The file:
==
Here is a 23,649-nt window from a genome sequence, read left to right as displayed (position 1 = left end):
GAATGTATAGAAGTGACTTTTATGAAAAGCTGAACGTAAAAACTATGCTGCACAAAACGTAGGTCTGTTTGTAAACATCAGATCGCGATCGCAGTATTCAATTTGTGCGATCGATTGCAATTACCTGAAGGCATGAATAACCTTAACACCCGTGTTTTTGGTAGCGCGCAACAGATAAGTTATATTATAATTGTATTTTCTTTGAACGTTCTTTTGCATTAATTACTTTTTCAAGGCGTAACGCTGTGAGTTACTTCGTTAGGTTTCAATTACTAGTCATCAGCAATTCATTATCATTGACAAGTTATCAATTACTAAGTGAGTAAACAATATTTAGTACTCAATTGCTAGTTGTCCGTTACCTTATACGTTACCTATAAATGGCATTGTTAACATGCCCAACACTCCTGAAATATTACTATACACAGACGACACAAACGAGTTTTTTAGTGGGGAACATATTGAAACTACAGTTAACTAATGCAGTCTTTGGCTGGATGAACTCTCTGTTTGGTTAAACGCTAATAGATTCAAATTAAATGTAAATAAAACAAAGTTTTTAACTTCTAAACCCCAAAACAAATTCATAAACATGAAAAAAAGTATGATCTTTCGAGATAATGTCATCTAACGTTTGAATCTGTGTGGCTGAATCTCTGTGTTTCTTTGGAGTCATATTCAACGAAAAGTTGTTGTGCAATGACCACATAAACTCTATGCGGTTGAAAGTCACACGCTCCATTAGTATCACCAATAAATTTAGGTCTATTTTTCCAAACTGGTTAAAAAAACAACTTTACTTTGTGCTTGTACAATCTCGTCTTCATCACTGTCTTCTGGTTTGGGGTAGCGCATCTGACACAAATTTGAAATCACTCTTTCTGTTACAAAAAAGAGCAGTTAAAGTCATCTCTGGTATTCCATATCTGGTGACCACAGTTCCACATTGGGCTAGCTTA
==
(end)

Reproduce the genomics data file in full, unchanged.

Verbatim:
Here is a 23,649-nt window from a genome sequence, read left to right as displayed (position 1 = left end):
GAATGTATAGAAGTGACTTTTATGAAAAGCTGAACGTAAAAACTATGCTGCACAAAACGTAGGTCTGTTTGTAAACATCAGATCGCGATCGCAGTATTCAATTTGTGCGATCGATTGCAATTACCTGAAGGCATGAATAACCTTAACACCCGTGTTTTTGGTAGCGCGCAACAGATAAGTTATATTATAATTGTATTTTCTTTGAACGTTCTTTTGCATTAATTACTTTTTCAAGGCGTAACGCTGTGAGTTACTTCGTTAGGTTTCAATTACTAGTCATCAGCAATTCATTATCATTGACAAGTTATCAATTACTAAGTGAGTAAACAATATTTAGTACTCAATTGCTAGTTGTCCGTTACCTTATACGTTACCTATAAATGGCATTGTTAACATGCCCAACACTCCTGAAATATTACTATACACAGACGACACAAACGAGTTTTTTAGTGGGGAACATATTGAAACTACAGTTAACTAATGCAGTCTTTGGCTGGATGAACTCTCTGTTTGGTTAAACGCTAATAGATTCAAATTAAATGTAAATAAAACAAAGTTTTTAACTTCTAAACCCCAAAACAAATTCATAAACATGAAAAAAAGTATGATCTTTCGAGATAATGTCATCTAACGTTTGAATCTGTGTGGCTGAATCTCTGTGTTTCTTTGGAGTCATATTCAACGAAAAGTTGTTGTGCAATGACCACATAAACTCTATGCGGTTGAAAGTCACACGCTCCATTAGTATCACCAATAAATTTAGGTCTATTTTTCCAAACTGGTTAAAAAAACAACTTTACTTTGTGCTTGTACAATCTCGTCTTCATCACTGTCTTCTGGTTTGGGGTAGCGCATCTGACACAAATTTGAAATCACTCTTTCTGTTACAAAAAAGAGCAGTTAAAGTCATCTCTGGTATTCCATATCTGGTGACCACAGTTCCACATTGGGCTAGCTTA